“If we wait here much longer, the whole army will be waking up,” Enlai said.

“Let’s go,” Haung said, “and be careful not to fall into our own pits. You take the western valley end and I’ll take this side.”

“See you back at the wall in two hours.” Enlai’s hand rested on his shoulder for a moment. “Don’t get killed and don’t be tempted to stay out here too long. Let’s just make our point and get back inside.”

Haung watched the
disappear into the darkness and shook his head. From bad-tempered to concerned in the space of a heartbeat, his more experienced companion remained a puzzle. Putting aside his concerns and worries, Haung focused on the task at hand. He raised a hand to his neck and felt the familiar outline of the amulet, the one his
had made for him, and he brought the image to mind, every detail, every nuance and emotion. He understood them all and let them wash over him, accepting it all. The quiet enveloped him, the silence of life, death and the night.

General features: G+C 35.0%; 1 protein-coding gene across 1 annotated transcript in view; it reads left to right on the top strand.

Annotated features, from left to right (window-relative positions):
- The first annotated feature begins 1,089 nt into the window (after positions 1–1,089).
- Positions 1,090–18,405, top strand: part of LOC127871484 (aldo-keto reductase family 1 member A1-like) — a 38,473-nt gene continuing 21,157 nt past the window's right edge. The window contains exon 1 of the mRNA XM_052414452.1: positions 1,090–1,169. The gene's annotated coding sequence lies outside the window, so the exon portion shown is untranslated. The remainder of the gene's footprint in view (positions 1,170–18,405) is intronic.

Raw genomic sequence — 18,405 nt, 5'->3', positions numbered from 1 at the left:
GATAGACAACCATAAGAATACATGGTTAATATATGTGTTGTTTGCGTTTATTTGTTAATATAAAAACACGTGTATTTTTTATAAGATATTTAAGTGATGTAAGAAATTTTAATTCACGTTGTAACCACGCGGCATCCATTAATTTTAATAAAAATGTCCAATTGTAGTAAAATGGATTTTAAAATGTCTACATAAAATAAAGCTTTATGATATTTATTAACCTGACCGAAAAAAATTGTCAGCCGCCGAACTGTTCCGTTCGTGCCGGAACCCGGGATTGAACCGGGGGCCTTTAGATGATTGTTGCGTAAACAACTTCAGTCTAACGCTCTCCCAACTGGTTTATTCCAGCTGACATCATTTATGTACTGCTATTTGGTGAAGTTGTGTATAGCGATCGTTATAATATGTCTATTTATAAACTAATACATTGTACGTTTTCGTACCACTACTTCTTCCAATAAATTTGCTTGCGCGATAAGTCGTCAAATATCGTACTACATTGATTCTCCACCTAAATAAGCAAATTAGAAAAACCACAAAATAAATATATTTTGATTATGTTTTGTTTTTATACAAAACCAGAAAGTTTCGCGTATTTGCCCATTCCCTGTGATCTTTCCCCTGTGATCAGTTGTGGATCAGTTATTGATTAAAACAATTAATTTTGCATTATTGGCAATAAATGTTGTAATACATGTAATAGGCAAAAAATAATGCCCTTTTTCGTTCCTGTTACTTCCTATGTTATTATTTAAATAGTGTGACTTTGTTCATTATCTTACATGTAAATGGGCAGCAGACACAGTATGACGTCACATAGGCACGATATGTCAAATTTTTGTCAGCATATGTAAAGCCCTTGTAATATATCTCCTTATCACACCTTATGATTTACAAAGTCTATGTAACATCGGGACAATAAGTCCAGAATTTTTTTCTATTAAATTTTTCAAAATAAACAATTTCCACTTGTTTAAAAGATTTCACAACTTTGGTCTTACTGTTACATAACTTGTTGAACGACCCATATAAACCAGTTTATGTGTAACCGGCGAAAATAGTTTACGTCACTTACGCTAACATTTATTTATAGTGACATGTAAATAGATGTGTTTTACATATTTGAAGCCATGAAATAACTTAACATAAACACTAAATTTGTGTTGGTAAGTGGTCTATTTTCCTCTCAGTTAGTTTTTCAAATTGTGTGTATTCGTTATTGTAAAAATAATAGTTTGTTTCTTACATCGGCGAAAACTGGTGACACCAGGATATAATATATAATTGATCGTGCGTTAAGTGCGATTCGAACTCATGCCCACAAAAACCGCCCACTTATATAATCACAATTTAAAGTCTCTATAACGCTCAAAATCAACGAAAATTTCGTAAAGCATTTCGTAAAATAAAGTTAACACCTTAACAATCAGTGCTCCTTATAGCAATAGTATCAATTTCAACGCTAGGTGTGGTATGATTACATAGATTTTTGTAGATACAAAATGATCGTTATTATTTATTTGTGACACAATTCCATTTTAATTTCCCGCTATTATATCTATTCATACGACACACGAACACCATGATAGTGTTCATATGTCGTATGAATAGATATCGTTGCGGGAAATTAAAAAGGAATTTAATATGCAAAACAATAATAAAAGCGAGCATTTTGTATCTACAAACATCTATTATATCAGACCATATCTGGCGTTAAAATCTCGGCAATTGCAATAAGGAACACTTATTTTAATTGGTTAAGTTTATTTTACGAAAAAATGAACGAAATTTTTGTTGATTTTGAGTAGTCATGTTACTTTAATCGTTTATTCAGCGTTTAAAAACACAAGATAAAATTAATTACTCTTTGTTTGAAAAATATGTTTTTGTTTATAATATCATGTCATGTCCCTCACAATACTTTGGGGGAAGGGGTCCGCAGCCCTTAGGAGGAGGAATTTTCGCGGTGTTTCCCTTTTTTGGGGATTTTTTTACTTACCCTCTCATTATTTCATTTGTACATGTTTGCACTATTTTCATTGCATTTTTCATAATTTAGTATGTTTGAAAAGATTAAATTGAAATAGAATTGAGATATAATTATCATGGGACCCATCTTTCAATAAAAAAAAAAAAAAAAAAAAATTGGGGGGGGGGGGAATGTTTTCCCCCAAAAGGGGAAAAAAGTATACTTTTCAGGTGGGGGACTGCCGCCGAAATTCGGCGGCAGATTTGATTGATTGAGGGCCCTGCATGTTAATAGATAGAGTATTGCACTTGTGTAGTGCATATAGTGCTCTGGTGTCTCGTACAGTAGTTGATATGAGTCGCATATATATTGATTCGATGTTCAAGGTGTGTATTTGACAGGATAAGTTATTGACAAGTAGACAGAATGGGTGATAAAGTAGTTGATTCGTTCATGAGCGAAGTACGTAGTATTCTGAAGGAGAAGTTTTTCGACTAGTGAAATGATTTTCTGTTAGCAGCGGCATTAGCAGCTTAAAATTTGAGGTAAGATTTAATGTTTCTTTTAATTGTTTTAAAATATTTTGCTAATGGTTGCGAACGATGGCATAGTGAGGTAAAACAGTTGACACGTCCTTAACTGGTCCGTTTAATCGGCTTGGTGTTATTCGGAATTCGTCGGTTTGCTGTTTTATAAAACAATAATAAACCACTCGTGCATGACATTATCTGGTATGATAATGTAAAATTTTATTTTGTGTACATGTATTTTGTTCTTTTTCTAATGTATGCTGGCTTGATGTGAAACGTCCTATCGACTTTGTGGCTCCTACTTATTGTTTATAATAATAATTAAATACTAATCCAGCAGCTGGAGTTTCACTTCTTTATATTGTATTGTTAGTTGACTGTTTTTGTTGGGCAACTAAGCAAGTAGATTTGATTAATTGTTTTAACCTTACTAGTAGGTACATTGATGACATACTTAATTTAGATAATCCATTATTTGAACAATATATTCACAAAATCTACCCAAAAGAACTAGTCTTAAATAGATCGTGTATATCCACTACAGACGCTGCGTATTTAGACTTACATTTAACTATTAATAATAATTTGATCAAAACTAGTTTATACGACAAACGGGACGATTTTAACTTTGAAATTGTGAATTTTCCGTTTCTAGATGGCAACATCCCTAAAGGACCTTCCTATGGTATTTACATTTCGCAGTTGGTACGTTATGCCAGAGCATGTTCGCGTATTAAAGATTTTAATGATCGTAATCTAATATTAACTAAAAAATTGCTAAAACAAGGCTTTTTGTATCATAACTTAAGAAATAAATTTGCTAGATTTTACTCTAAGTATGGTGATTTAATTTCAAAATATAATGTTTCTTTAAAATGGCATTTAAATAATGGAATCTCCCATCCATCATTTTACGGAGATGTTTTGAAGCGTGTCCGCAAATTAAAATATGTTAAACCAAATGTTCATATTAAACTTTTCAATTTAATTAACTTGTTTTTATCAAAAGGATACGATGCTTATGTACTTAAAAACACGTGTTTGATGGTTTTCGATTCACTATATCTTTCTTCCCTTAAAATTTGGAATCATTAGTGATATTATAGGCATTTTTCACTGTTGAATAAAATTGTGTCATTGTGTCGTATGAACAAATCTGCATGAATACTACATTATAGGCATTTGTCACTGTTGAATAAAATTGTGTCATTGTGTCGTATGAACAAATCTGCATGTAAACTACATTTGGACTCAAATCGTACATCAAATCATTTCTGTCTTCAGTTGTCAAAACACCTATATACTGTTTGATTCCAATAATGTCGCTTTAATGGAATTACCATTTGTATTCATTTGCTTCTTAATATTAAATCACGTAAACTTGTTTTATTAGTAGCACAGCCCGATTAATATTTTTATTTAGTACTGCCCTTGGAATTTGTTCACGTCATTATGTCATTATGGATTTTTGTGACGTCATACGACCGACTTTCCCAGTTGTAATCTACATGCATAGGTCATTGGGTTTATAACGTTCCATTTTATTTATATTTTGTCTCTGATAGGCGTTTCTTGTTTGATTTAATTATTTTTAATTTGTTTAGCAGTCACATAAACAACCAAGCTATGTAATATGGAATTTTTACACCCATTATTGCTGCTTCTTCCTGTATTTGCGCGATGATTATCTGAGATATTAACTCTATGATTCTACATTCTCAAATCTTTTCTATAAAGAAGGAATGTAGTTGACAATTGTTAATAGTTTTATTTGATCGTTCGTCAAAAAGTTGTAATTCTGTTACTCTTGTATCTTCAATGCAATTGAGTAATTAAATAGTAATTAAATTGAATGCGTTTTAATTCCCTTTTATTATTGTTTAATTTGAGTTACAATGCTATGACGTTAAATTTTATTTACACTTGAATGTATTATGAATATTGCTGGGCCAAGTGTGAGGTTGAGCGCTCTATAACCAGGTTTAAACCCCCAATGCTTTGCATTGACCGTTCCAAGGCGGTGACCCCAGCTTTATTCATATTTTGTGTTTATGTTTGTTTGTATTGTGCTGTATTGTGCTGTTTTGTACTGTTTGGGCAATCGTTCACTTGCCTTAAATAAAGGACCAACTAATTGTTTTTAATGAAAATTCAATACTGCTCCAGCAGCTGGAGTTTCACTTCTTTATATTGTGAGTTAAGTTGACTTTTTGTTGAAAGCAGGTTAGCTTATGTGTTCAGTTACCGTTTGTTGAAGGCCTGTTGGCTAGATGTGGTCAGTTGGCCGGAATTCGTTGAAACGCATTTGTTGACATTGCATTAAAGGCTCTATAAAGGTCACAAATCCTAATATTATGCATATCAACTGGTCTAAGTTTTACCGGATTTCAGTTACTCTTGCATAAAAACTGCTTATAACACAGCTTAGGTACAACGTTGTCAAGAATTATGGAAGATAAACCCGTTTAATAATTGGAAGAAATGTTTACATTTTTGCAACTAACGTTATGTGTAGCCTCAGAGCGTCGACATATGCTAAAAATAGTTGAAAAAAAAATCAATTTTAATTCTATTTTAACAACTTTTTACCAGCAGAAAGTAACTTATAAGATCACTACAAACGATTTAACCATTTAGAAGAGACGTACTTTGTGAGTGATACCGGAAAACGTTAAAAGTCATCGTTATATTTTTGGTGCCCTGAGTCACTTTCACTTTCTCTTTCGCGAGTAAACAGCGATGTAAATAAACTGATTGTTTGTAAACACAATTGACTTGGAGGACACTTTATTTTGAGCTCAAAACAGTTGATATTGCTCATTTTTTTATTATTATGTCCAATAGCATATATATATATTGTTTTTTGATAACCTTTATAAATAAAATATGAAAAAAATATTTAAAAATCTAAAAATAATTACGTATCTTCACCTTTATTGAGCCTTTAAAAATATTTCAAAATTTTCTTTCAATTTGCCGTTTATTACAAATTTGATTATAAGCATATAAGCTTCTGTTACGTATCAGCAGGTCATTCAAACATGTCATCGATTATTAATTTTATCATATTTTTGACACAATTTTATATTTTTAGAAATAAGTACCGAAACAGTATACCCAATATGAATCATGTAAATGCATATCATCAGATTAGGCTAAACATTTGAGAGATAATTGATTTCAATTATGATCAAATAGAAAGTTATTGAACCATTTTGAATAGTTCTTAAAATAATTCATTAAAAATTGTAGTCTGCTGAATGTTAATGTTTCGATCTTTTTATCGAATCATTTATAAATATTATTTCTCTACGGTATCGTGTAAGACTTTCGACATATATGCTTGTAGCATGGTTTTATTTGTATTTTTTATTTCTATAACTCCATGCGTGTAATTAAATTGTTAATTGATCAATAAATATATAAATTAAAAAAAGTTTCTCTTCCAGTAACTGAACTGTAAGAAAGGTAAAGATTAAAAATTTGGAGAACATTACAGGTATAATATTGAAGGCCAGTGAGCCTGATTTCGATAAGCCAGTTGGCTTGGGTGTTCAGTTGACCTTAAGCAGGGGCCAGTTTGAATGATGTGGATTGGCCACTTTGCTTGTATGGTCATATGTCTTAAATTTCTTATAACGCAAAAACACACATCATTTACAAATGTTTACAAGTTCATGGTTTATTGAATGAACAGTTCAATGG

Vision sharpened further and the slight dips of the pits in the landscape were visible. The susurration of the breeze over the grass was a tickle in his ears, a waft of conversation from the wall flowed over him, the scratch of a stone on another from ahead, a quiet crunch of pebbles from the right. On the breeze, the scent of promised rain, the odour of horse and sweat. Every sense reached out into the darkness and Haung gave up conscious thought to the quiet, letting it lead him.

In his hands he carried the scabbarded
sword, hiding the blade lest any stray light reflect from it and give away his position. He crept across the ground, keeping low, following the sound of movement away from Enlai, and between the pits.

Ahead he spotted the first one and stopped, lowering himself to the ground,
sword resting on the ground and hand around the grip.

The Mongol warrior was stepping forward with great care, the long stick in his hand probing the ground as he moved. Haung watched him come and noted the warrior had forgone his helmet and thick armour though he still carried a sword on his belt. Three steps ahead of the warrior was a pit and it was between him and Haung.

Step, probe the ground around him, step again, probe the ground. One more step and the long stick sunk into the pit. The warrior bent down, placing the probe down beside him and began to feel for the outline of the pit with his hands.